Budget Chinese brand MG has been warned by Australia’s top consumer watchdog for breaching advertising guidelines after it removed drive-away pricing from two popular cars.
Chinese car giant MG has been warned by Australia’s top consumer watchdog after publishing basic RRPs rather than full drive-away pricing on two popular models.
It has been illegal to advertise anything other than a final drive-away price for new cars in Australia for more than a decade – since 2009 – when “clarity in pricing” amendments were mandated by the Australian Competition and Consumer Commission (ACCC).
Before the new automotive advertising regulations were introduced, car companies published attractive prices before compulsory add-ons such as stamp duty, registration and dealer delivery fees were included.
The exclusion of these prices in automotive advertising under-called the true final price of cars by about 10 per cent, or $3000 on a $33,000 vehicle.
The rollout of national drive-away pricing prompted car companies to overhaul their websites to calculate the various stamp duties in each state and territory – which they have done for more than a decade – or offer one national drive-away price and absorb the cost of different registration and stamp duty fees.
Until MG made its embarrassing gaffe this week (pictured below), all car brands in Australia have abided by the new regulations since they were introduced in May 2009.
Emerging brand MG this week fell foul of the advertising guidelines by publishing RRPs before on-road costs were added.
It means the cars appear to be more attractively priced than they really are.
When asked for a comment about MG’s pricing breach this week, a statement from the Australian Competition and Consumer Commission (ACCC) to Drive said: “Businesses must display clear and accurate prices and cannot mislead or deceive consumers about the prices of their goods.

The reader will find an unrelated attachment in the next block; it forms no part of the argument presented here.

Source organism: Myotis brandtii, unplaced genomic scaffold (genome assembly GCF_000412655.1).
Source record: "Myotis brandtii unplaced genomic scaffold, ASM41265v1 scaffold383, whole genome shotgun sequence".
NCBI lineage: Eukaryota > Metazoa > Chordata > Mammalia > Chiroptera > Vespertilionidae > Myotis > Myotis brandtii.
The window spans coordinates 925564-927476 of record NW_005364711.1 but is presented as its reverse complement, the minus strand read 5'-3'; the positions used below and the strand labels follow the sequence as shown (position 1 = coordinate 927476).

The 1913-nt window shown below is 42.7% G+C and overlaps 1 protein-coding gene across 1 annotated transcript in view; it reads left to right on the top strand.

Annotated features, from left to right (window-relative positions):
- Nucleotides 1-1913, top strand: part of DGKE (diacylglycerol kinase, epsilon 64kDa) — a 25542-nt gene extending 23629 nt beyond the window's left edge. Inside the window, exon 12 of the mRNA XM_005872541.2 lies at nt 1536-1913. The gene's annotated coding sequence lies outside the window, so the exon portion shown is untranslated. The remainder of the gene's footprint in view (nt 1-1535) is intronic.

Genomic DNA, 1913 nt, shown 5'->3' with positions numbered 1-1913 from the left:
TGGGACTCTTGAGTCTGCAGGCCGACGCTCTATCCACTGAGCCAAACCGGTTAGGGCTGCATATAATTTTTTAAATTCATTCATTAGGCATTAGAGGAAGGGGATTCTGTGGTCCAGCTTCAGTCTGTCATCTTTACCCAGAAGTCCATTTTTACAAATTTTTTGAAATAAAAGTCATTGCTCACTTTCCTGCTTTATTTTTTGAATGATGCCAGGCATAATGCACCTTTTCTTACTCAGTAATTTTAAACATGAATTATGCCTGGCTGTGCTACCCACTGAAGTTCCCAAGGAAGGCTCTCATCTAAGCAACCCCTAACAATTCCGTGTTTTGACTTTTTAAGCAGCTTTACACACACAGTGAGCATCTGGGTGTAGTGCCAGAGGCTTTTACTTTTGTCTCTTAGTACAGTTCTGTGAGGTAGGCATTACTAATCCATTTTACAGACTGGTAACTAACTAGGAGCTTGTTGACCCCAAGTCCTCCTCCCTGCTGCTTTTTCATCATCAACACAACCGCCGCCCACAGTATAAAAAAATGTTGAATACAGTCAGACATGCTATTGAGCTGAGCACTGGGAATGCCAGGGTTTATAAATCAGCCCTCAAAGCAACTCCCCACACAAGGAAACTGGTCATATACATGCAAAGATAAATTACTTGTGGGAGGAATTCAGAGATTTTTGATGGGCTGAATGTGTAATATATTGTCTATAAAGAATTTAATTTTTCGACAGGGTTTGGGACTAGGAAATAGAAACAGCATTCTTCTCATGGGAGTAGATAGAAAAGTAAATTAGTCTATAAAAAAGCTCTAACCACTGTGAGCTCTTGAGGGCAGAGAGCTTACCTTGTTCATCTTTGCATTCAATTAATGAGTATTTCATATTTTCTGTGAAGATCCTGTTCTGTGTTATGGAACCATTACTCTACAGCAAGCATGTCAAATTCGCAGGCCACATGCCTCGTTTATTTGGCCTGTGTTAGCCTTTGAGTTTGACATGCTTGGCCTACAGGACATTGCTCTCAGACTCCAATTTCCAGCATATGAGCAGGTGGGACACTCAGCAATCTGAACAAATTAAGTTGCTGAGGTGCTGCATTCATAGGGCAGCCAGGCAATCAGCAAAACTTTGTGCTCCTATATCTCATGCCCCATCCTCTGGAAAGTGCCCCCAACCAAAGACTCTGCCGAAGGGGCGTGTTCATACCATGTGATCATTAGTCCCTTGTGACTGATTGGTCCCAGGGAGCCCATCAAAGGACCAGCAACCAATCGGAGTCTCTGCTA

“Under the Australian Consumer Law, businesses are also required to display a total price that includes taxes, duties and all unavoidable or pre-selected extras.
“If a car dealer is selling a vehicle, they must prominently display the total ‘drive-away’ price for that vehicle inclusive of the car purchase price, government charges and individual dealer delivery fees.”
MG Australia blamed the error on the rollout of a new price calculator on its website.
A statement from MG Australia said the company was in the process of overhauling its website to offer state-based drive-away prices rather than one common national drive-away price.
“As the on-road costs and policies for (electric vehicles) varies significantly across Australian states and territories, MG is no longer able to advertise a standard national drive-away or all-inclusive price for our (electric vehicles).”
MG said its electric cars will soon offer drive-away prices that are aligned to regulatory charges in each state and territory – and it hopes to have a new state-based drive-away price calculator live on its website in the coming days.
The two affected vehicles, the MG ZS EV Excite and MG ZS EV Essence electric cars, were listed at $44,990 drive-away and $48,990 drive-away respectively, before the drive-away prices were pulled, and RRPs of $43,990 and $47,990 before on-road costs were added instead.